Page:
They're not driving Miss Daisy, but city workers are certainly taking taxpayers for a ride.
Nearly 2,500 municipal workers took city cars to and from work last year. The Department of Environmental Protection gave out the most free rides at taxpayers' expense, followed by the Housing Authority and the Buildings Department, according to tax records obtained by the Daily News.
The city argues the free rides – and free cars for high-level administrators – are actually time savers in the long run, which benefits the taxpayers.
Building spokesman Tony Sclafani told the News it saves time and resources when inspectors can take their cars home with them because they can just go straight to an inspection site first thing in the morning. And DEP spokeswoman Anny Canty told the paper that the practice is a positive because workers at her department are expected to be at any place at any time in response to emergencies, so it behooves the city to allow them to go straight to a potentially hazardous situation than drive to the office first.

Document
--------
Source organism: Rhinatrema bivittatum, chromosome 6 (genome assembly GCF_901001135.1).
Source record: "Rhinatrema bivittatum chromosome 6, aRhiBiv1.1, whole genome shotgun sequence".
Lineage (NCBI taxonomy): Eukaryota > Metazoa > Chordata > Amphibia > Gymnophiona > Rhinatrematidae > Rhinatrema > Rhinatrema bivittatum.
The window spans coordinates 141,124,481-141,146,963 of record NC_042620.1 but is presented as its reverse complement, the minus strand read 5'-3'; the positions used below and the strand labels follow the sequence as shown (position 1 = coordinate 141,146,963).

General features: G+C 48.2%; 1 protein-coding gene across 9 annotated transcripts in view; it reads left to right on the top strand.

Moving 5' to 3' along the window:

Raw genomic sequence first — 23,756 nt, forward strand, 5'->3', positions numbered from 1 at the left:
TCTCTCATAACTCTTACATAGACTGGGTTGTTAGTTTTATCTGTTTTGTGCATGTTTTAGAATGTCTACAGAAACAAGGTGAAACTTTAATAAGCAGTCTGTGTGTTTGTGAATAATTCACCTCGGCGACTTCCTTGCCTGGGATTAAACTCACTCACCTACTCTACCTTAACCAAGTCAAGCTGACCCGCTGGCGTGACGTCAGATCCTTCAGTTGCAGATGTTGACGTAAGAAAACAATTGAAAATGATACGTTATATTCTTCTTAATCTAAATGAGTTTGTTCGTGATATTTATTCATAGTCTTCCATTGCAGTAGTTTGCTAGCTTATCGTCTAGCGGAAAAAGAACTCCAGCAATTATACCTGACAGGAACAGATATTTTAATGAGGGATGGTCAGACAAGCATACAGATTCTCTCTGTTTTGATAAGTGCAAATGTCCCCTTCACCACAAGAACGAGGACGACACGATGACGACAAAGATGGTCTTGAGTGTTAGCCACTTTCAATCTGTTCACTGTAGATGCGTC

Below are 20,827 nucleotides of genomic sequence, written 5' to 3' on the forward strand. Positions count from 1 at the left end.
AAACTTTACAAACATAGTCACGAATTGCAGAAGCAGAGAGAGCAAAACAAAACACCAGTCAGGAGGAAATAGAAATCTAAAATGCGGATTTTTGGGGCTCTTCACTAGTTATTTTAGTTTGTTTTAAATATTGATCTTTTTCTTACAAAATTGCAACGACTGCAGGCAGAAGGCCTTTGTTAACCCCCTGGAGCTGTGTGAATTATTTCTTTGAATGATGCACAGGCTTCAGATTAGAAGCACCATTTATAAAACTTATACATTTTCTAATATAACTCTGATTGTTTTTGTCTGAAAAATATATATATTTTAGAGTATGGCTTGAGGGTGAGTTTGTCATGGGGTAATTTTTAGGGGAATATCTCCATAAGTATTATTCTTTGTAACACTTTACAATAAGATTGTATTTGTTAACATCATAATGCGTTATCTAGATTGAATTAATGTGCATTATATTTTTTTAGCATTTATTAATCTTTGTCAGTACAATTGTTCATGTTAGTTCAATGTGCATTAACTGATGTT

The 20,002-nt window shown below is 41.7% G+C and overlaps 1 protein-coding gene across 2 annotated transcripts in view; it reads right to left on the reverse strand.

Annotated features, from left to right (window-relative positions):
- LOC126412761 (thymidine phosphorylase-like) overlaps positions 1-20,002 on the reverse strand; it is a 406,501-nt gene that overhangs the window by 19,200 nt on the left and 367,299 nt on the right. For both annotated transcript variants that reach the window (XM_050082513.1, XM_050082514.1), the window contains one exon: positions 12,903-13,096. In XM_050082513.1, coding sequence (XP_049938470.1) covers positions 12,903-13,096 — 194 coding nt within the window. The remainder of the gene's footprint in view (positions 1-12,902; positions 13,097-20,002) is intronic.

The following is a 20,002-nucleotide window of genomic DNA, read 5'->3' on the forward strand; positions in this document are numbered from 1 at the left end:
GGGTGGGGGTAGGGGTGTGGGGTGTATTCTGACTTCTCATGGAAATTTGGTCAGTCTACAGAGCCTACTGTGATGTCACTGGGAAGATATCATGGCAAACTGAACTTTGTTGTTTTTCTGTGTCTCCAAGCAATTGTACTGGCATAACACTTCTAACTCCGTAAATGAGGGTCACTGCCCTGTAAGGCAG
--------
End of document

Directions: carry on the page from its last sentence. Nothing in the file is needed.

Agency heads report anywhere from $5,250 worth of commuting on the taxpayers' dime to more than $10,000. Deputy Correction Commissioner Stephen Morello topped the charts, reporting $11,549 worth of commuting in 2008, reports the News.
While officials with their own city cars or lower-ranking workers who use them to commute have to pay taxes on mileage and other services, it doesn't amount to much. The total taxable worth of free rides was less than $1.5 million, reports the News.
That stat has some taxpayers infuriated. So does the whole concept of free rides in the first place.
"It's an employee perk the taxpayer can't afford," Dick Dadey, who works with the watchdog organization Citizens Union, told the News. "It's not just that in tough fiscal times it shouldn't be allowed – it shouldn't be allowed at all."